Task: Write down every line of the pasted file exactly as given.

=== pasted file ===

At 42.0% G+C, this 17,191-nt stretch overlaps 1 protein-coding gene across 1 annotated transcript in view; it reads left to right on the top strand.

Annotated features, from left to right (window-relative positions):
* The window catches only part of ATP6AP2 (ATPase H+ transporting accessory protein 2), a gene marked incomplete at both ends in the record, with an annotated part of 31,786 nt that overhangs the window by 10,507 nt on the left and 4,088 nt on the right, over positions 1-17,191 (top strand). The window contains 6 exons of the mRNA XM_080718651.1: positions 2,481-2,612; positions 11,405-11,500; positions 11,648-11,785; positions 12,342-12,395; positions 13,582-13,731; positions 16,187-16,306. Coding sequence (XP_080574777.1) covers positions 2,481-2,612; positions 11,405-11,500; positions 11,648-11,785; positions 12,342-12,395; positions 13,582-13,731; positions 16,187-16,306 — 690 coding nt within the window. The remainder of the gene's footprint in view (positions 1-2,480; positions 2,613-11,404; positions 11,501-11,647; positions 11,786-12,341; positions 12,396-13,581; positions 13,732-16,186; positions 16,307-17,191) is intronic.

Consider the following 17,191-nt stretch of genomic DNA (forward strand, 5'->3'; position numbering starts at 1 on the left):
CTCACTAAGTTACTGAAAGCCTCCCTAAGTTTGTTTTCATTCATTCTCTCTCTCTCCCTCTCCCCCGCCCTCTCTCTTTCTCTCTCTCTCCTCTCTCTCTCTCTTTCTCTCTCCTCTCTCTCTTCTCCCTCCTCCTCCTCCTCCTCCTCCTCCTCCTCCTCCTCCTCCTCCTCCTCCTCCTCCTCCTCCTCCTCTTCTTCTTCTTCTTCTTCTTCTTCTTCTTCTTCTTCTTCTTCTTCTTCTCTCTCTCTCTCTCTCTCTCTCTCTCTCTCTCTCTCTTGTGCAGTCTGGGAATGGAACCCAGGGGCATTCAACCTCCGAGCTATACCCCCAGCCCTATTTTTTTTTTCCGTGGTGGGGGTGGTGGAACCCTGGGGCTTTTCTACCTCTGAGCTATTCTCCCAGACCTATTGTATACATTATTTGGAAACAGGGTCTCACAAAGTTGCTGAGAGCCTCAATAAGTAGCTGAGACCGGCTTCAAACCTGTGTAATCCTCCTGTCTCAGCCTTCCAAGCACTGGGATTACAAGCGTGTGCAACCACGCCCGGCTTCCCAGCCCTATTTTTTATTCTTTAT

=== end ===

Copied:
At 42.0% G+C, this 17,191-nt stretch overlaps 1 protein-coding gene across 1 annotated transcript in view; it reads left to right on the top strand.

Annotated features, from left to right (window-relative positions):
* The window catches only part of ATP6AP2 (ATPase H+ transporting accessory protein 2), a gene marked incomplete at both ends in the record, with an annotated part of 31,786 nt that overhangs the window by 10,507 nt on the left and 4,088 nt on the right, over positions 1-17,191 (top strand). The window contains 6 exons of the mRNA XM_080718651.1: positions 2,481-2,612; positions 11,405-11,500; positions 11,648-11,785; positions 12,342-12,395; positions 13,582-13,731; positions 16,187-16,306. Coding sequence (XP_080574777.1) covers positions 2,481-2,612; positions 11,405-11,500; positions 11,648-11,785; positions 12,342-12,395; positions 13,582-13,731; positions 16,187-16,306 — 690 coding nt within the window. The remainder of the gene's footprint in view (positions 1-2,480; positions 2,613-11,404; positions 11,501-11,647; positions 11,786-12,341; positions 12,396-13,581; positions 13,732-16,186; positions 16,307-17,191) is intronic.

Consider the following 17,191-nt stretch of genomic DNA (forward strand, 5'->3'; position numbering starts at 1 on the left):
CTCACTAAGTTACTGAAAGCCTCCCTAAGTTTGTTTTCATTCATTCTCTCTCTCTCCCTCTCCCCCGCCCTCTCTCTTTCTCTCTCTCTCCTCTCTCTCTCTCTTTCTCTCTCCTCTCTCTCTTCTCCCTCCTCCTCCTCCTCCTCCTCCTCCTCCTCCTCCTCCTCCTCCTCCTCCTCCTCCTCCTCCTCCTCTTCTTCTTCTTCTTCTTCTTCTTCTTCTTCTTCTTCTTCTTCTTCTTCTCTCTCTCTCTCTCTCTCTCTCTCTCTCTCTCTCTCTTGTGCAGTCTGGGAATGGAACCCAGGGGCATTCAACCTCCGAGCTATACCCCCAGCCCTATTTTTTTTTTCCGTGGTGGGGGTGGTGGAACCCTGGGGCTTTTCTACCTCTGAGCTATTCTCCCAGACCTATTGTATACATTATTTGGAAACAGGGTCTCACAAAGTTGCTGAGAGCCTCAATAAGTAGCTGAGACCGGCTTCAAACCTGTGTAATCCTCCTGTCTCAGCCTTCCAAGCACTGGGATTACAAGCGTGTGCAACCACGCCCGGCTTCCCAGCCCTATTTTTTATTCTTTAT